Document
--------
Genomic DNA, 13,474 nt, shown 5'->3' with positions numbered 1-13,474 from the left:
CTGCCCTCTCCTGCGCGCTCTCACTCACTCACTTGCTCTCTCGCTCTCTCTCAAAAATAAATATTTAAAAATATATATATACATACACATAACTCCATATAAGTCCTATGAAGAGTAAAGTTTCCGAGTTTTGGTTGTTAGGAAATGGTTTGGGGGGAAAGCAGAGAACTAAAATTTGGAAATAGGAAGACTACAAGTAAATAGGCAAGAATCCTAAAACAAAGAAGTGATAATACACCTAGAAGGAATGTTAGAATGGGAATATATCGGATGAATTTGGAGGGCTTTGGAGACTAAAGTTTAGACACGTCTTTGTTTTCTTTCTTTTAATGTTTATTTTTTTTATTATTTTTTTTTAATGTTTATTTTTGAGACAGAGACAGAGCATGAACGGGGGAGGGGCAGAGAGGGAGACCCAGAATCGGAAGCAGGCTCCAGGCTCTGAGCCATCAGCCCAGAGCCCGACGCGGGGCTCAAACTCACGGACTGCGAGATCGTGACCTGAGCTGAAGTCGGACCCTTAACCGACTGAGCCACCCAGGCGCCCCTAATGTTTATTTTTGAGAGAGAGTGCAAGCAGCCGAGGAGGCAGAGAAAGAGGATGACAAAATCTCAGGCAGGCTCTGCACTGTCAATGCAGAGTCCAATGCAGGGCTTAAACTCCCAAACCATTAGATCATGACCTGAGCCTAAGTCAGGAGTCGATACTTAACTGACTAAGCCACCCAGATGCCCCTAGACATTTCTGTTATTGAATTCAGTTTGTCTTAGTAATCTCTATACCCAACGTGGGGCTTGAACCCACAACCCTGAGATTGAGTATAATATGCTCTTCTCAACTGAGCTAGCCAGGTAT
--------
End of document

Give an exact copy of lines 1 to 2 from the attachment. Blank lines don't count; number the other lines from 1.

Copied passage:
Genomic DNA, 13,474 nt, shown 5'->3' with positions numbered 1-13,474 from the left:
CTGCCCTCTCCTGCGCGCTCTCACTCACTCACTTGCTCTCTCGCTCTCTCTCAAAAATAAATATTTAAAAATATATATATACATACACATAACTCCATATAAGTCCTATGAAGAGTAAAGTTTCCGAGTTTTGGTTGTTAGGAAATGGTTTGGGGGGAAAGCAGAGAACTAAAATTTGGAAATAGGAAGACTACAAGTAAATAGGCAAGAATCCTAAAACAAAGAAGTGATAATACACCTAGAAGGAATGTTAGAATGGGAATATATCGGATGAATTTGGAGGGCTTTGGAGACTAAAGTTTAGACACGTCTTTGTTTTCTTTCTTTTAATGTTTATTTTTTTTATTATTTTTTTTTAATGTTTATTTTTGAGACAGAGACAGAGCATGAACGGGGGAGGGGCAGAGAGGGAGACCCAGAATCGGAAGCAGGCTCCAGGCTCTGAGCCATCAGCCCAGAGCCCGACGCGGGGCTCAAACTCACGGACTGCGAGATCGTGACCTGAGCTGAAGTCGGACCCTTAACCGACTGAGCCACCCAGGCGCCCCTAATGTTTATTTTTGAGAGAGAGTGCAAGCAGCCGAGGAGGCAGAGAAAGAGGATGACAAAATCTCAGGCAGGCTCTGCACTGTCAATGCAGAGTCCAATGCAGGGCTTAAACTCCCAAACCATTAGATCATGACCTGAGCCTAAGTCAGGAGTCGATACTTAACTGACTAAGCCACCCAGATGCCCCTAGACATTTCTGTTATTGAATTCAGTTTGTCTTAGTAATCTCTATACCCAACGTGGGGCTTGAACCCACAACCCTGAGATTGAGTATAATATGCTCTTCTCAACTGAGCTAGCCAGGTAT